fundamentalist wing, away from isolation and into a
direct confrontation with the culture."
"Dr. Falwell was a man of distinguished accomplishment
who devoted his life to serving his faith and
country," said Sen. John McCain (news, bio, voting
record), a GOP presidential contender who during the
2000 primaries referred to Falwell and Robertson as
"agents of intolerance." McCain has since distanced
himself from those comments.
In 1984, Falwell sued Hustler for $45 million,
charging that he was libeled by an liquor-ad parody
that quoted him as saying he lost his virginity to his
mother in an outhouse.
A federal jury found the fake ad did not libel him,
but awarded him $200,000 for emotional distress. The
verdict was overturned in a landmark 1988
U.S. Supreme Court decision that held that even
pornographic spoofs about a public figure enjoy First
With Falwell's high profile came frequent criticism,
even from fellow ministers. The Rev. Billy Graham once
rebuked him for political sermonizing on "non-moral
Falwell quit the Moral Majority in 1987, saying he was
tired of being "a lightning rod" and wanted to devote
his time to his ministry and Liberty University. But
he remained outspoken and continued to draw criticism
for his remarks.
In 1999, he told an evangelical conference that the
Antichrist was a male Jew who was probably already
alive. Falwell later apologized for the remark but not
for holding the belief. A month later, his National
Liberty Journal warned parents that Tinky Winky, the
children's TV character, was a gay role model and
morally damaging to children.
Falwell was re-energized after family values proved
important in the 2004 presidential election. He formed
the Faith and Values Coalition as the "21st Century
resurrection of the Moral Majority," to seek
anti-abortion judges, a constitutional amendment
banning gay marriage and more conservative elected
In 1987, Falwell took over the PTL (Praise the Lord)
ministry in South Carolina after the Rev. Jim Bakker
got caught in a sex and money scandal. Falwell slid
fully clothed down a theme park water slide after
donors met his fundraising goal to help rescue the
rival ministry. He gave it up seven months later after
learning the depth of PTL's financial problems.
Largely because of the sex scandals involving Bakker
and fellow evangelist Jimmy Swaggart, donations to
Falwell's ministry dropped from $135 million in 1986
to less than $100 million the following year. Hundreds
of workers were laid off and viewers of his television
Liberty University was $73 million in debt and on the
verge of bankruptcy, and his "Old Time Gospel Hour"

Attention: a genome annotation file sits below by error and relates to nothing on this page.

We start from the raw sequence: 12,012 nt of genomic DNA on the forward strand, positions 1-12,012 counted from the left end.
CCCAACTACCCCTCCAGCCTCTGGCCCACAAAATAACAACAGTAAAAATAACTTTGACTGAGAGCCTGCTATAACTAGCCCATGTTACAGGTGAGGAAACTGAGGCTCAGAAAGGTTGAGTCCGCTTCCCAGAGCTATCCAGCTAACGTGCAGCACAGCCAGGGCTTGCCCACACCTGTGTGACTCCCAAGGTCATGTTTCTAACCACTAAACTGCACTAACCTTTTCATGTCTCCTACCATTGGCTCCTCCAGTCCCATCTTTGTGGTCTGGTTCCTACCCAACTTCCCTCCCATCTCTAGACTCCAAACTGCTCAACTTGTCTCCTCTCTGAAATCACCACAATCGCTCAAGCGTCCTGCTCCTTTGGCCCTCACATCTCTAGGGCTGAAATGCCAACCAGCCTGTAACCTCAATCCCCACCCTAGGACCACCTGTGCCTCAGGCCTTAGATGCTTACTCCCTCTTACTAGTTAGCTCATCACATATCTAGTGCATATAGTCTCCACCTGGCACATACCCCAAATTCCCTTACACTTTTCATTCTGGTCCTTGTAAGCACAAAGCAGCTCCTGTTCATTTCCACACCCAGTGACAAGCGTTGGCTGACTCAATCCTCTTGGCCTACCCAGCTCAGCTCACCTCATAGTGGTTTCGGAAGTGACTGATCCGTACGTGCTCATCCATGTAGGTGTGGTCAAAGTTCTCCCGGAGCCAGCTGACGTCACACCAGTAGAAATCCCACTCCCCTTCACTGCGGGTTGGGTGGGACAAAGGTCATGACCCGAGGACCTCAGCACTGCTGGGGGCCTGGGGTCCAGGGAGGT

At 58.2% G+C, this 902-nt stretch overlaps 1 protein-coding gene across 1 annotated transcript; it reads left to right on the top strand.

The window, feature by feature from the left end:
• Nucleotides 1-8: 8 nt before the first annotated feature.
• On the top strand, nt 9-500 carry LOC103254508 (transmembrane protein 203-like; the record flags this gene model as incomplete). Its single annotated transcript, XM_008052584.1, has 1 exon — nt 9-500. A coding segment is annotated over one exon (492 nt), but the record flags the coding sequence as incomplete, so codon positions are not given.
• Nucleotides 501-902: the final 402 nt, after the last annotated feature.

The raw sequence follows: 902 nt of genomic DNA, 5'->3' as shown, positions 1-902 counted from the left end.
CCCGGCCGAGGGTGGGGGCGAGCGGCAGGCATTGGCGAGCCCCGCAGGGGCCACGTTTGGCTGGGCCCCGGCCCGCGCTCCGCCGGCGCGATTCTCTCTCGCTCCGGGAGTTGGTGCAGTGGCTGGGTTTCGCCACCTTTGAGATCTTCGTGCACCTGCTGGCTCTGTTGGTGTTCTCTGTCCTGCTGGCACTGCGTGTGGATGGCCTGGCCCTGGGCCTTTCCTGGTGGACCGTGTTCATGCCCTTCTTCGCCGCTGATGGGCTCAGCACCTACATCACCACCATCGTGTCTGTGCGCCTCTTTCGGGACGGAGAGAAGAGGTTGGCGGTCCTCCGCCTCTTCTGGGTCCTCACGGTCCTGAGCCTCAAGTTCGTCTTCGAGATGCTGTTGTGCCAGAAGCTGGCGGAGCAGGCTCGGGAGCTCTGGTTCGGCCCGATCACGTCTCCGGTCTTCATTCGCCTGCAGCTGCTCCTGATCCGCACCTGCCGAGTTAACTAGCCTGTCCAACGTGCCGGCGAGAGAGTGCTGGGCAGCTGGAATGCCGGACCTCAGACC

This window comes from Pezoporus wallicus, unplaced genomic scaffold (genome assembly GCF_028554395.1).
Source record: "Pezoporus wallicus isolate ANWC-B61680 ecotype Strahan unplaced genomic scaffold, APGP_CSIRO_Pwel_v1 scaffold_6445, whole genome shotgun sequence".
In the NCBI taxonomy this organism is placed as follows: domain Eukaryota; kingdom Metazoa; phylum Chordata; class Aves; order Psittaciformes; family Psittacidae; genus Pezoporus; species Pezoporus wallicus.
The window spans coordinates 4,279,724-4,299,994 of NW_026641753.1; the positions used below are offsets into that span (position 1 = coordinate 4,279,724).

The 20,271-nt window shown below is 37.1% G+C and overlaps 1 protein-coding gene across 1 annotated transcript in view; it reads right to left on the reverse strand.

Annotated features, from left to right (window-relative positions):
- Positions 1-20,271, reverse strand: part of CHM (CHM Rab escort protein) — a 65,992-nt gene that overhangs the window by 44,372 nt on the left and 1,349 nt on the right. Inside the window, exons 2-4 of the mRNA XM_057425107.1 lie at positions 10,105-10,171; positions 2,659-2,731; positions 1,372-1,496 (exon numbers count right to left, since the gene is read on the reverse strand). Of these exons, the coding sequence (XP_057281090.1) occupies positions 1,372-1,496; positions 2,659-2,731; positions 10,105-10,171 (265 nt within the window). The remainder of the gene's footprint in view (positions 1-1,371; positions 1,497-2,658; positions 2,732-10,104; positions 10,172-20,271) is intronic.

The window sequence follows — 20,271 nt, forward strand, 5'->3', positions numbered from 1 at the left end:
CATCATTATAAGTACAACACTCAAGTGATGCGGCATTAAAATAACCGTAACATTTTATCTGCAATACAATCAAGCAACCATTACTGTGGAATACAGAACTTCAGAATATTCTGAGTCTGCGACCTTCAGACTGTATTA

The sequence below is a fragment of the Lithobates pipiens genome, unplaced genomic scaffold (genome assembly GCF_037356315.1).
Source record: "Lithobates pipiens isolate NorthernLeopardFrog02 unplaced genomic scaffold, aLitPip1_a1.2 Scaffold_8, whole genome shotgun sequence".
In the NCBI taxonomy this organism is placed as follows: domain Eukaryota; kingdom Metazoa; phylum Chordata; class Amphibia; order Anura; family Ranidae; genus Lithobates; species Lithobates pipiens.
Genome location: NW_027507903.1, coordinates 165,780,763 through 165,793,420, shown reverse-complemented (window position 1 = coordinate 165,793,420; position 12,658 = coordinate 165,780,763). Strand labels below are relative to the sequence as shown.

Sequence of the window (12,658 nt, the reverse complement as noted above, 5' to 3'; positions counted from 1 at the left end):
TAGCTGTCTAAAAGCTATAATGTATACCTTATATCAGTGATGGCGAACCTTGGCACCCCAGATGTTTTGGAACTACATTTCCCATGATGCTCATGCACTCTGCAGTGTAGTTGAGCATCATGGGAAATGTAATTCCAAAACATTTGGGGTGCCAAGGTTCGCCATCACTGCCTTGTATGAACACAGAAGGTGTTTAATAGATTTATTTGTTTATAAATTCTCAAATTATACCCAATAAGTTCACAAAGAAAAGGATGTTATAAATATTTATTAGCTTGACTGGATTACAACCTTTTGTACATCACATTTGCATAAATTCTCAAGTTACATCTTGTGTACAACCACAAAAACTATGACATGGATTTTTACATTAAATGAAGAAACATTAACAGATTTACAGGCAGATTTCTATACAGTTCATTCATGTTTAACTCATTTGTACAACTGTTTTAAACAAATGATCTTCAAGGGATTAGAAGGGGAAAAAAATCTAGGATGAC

was $16 million in debt. By the mid-1990s, two local
businessmen with long ties to Falwell began overseeing
the finances and helped get companies to forgive debts
or write them off.
Falwell dreamed that Liberty would grow to 50,000
students and be to fundamentalist Christians what
Notre Dame is to Roman Catholics and Brigham Young
University is to Mormons.
Falwell's father and his grandfather were militant
atheists, he wrote in his autobiography. He said his
father made a fortune off his businesses including
bootlegging during Prohibition.
As a student, Falwell was a star athlete and a
prankster who was barred from giving his high school
valedictorian's speech after he was caught using
counterfeit lunch tickets.
He ran with a gang of juvenile delinquents before
becoming a born-again Christian at 19. He turned down
an offer to play professional baseball and transferred
from Lynchburg College to Baptist Bible College in
"My heart was burning to serve Christ," he once said
in an interview. "I knew nothing would ever be the
Falwell had made careful preparations for a transition
of his leadership to his two sons, Jerry Falwell, Jr.,
now vice chancellor of Liberty University, and
Jonathan Falwell, executive the pastor of Thomas Road
Falwell is survived by his wife, Macel, his two sons
and a daughter, Jeannie Falwell Savas. Funeral
arrangements were not immediately known.
Former Massachusetts Gov. Mitt Romney, a Mormon whose
own faith has become an issue during his run for the
presidency, said Falwell "built and led a movement
based on strong principles and strong faith," and "the
legacy of his important work will continue through his
many ministries where he put his faith into action."